Volume 1, Number 1
Introducing the NIDA Junior Scientists Program
Your child is working on the first module of the National Institute on Drug Abuse (NIDA) Junior Scientists Program. NIDA is a component of the National Institutes of Health, the largest supporter of health research in the world. Geared to students in fourth and fifth grades, the program discusses the following topics:
- Impact of illegal and legal drugs on our society;
- Different functions of the brain;
- Process of neurotransmission;
- Effects of stimulants on the brain and body;
- Effects of alcohol, marijuana, and inhalants on the brain and body; and
The overall purpose of the program is to lay a foundation for students to make better decisions about their own health in the future. This newsletter is designed to provide you with information so that you can reinforce at home what your child has been learning in school. Each module has a parent newsletter that includes the following:
- The content of the module;
- Activities you can do at home with your child; and
- Additional resources for more information.
We hope that you and your child enjoy working on the program together and that the knowledge gained now will serve your family well in the future.
Drugs in Society
Module 1 is designed to encourage students to think about what drugs are, and the impact they have on our society. For this module, we define a drug as any substance that changes the way the body and brain work; examples include medicines, alcohol, caffeine, nicotine, and illegal drugs like marijuana and cocaine. Students will learn the differences between legal and illegal drugs and find examples in the media that show how information about drugs is presented. Students may be surprised to discover that drugs are mentioned often in all types of media. After making this observation, students will have a better understanding of why drug use is such a serious problem to our society.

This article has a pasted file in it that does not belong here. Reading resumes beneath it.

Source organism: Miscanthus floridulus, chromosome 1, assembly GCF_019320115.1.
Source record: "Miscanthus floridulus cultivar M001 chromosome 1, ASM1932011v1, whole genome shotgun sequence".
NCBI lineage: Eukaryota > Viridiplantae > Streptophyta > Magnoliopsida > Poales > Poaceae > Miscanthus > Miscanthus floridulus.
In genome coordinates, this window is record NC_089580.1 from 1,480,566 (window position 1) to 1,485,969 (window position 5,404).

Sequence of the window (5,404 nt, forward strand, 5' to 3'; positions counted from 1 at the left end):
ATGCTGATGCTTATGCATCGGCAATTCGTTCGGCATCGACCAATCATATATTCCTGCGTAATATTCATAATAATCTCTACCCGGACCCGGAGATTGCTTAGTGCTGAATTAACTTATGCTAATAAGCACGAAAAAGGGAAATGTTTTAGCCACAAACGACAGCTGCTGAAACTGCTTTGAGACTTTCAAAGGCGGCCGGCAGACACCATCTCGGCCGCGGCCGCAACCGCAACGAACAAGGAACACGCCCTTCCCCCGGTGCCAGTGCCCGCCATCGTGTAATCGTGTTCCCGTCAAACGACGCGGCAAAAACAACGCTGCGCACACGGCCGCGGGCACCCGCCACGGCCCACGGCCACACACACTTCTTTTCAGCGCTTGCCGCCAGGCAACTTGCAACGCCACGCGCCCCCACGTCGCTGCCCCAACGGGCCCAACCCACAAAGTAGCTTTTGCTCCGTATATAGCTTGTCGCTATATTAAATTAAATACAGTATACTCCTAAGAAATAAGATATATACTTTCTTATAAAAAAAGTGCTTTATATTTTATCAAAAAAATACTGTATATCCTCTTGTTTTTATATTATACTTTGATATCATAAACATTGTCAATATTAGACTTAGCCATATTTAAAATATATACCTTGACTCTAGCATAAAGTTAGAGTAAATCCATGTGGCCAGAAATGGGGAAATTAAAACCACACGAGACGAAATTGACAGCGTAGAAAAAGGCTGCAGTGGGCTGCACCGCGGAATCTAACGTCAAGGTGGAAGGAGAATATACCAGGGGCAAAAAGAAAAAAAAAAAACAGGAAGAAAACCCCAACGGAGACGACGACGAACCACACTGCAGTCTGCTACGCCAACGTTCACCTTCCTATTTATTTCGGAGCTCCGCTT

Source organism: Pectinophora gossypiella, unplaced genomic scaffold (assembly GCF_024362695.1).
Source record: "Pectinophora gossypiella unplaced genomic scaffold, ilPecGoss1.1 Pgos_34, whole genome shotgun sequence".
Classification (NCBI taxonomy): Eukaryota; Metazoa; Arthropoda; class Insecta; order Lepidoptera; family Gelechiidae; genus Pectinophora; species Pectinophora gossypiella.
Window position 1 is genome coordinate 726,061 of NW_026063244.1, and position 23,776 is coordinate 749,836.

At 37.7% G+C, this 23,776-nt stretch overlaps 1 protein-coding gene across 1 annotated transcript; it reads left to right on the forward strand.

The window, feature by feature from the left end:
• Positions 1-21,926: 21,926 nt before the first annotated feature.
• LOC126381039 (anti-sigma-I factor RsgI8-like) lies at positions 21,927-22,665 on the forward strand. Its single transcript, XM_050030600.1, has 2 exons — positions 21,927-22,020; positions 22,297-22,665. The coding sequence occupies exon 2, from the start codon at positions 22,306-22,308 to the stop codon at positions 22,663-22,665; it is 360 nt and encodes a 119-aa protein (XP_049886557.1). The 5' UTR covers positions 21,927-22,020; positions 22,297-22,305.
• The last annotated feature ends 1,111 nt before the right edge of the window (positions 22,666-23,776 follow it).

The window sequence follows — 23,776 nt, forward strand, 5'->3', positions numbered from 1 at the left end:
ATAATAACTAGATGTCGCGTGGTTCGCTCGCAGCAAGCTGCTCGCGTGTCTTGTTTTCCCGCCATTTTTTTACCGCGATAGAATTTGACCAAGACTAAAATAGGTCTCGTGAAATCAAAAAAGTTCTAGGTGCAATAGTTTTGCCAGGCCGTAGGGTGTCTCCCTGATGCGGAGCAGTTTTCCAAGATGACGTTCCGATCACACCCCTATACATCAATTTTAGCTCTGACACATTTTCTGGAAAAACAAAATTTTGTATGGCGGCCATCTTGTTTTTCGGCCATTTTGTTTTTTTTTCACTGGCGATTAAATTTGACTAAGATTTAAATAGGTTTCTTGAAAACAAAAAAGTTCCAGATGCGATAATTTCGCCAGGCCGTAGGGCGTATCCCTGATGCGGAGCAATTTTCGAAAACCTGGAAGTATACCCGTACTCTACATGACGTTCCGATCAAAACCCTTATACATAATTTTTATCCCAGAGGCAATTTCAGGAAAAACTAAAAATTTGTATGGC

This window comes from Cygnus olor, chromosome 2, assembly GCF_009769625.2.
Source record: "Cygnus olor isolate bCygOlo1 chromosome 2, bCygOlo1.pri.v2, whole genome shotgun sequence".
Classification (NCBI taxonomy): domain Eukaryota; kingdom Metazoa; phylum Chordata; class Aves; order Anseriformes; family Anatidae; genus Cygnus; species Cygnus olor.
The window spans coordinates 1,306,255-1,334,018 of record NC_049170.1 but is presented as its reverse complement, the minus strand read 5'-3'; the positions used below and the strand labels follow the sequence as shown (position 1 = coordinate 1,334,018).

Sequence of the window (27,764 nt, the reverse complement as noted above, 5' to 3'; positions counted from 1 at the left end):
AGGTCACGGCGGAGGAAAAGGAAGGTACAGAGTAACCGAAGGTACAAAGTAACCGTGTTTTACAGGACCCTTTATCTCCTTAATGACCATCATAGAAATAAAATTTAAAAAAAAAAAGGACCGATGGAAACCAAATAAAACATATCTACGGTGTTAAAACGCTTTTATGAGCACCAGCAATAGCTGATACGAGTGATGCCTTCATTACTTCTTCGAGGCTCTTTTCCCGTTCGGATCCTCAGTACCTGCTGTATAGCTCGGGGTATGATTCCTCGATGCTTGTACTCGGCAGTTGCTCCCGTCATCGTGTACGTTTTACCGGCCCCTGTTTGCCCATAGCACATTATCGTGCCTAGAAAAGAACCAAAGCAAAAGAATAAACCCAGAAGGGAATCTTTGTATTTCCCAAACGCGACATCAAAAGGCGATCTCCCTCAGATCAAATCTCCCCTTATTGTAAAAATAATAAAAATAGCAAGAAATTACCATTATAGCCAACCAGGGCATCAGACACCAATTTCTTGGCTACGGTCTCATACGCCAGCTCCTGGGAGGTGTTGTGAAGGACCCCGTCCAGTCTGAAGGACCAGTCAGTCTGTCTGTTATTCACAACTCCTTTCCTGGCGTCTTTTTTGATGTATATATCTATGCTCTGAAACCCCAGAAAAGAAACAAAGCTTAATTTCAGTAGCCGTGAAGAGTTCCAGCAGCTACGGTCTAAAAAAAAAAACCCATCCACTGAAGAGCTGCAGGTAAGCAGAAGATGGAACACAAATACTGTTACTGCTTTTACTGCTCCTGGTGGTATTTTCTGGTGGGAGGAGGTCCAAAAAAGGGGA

During Module 1, students will look in magazines, newspapers, on the Internet, and in movies to find out how drugs are portrayed in our society. Students will discover that often drugs are shown as being enticing and appealing. Both men and women shown using drugs are, in some cases, attractive, well dressed, and look successful. The fact that drugs are paired with such positive qualities sends a confusing message to kids. Once the students learn how drugs are presented in the media, they will have a better understanding of why drugs pose such a serious problem to our society.
This activity aligns with a standard identified in the National Science Education Standards, guidelines developed in 1996 by the National Academy of Sciences to help schools know what information should be covered in kindergarten through high school. This standard, science in personal and social perspectives, stresses the importance of understanding what drugs are and how they are used so that the students can learn how to make decisions that affect their health.
Science at Home
Ask your child to help you find examples in the media that show how drugs are portrayed. Watch TV or a movie with your child, look through magazines and newspaper articles, listen to music, or surf the Internet. Discuss how the drugs are portrayed, and how the people look who are using these drugs. Talk to your child about these drugs and the confusion that can happen when the media portrays them in a positive manner.
National Institute on Drug Abuse (NIDA)
This Web site contains information about drug abuse and a section designed specifically for parents, teachers, and students. Publications and other materials are available free of charge at drugpubs.drugabuse.gov
National Clearinghouse for Alcohol and Drug Information (NCADI)
NCADI provides information and materials on substance abuse. Many free publications are available here.
Why Do People Take Drugs? [Westcott, P.] Chicago, IL: Raintree Publishers, 2001. Students will find this book to be a good starting point when beginning to answer the question of why people take drugs. It covers the various cultural and individual perceptions people have about drug use and how laws governing it differ around the world.
Drugs and the Media. [Lee, M. P.] New York: The Rosen Publishers, 1994. In a straightforward, concise manner, this book presents a variety of propaganda techniques in the media, including advertising, entertainment, and news.
Cite this article
APA style citation
NIDA (2012). Brain Power: Grades 4-5. Retrieved , from https://www.drugabuse.gov/publications/brain-power/brain-power-grades-4-5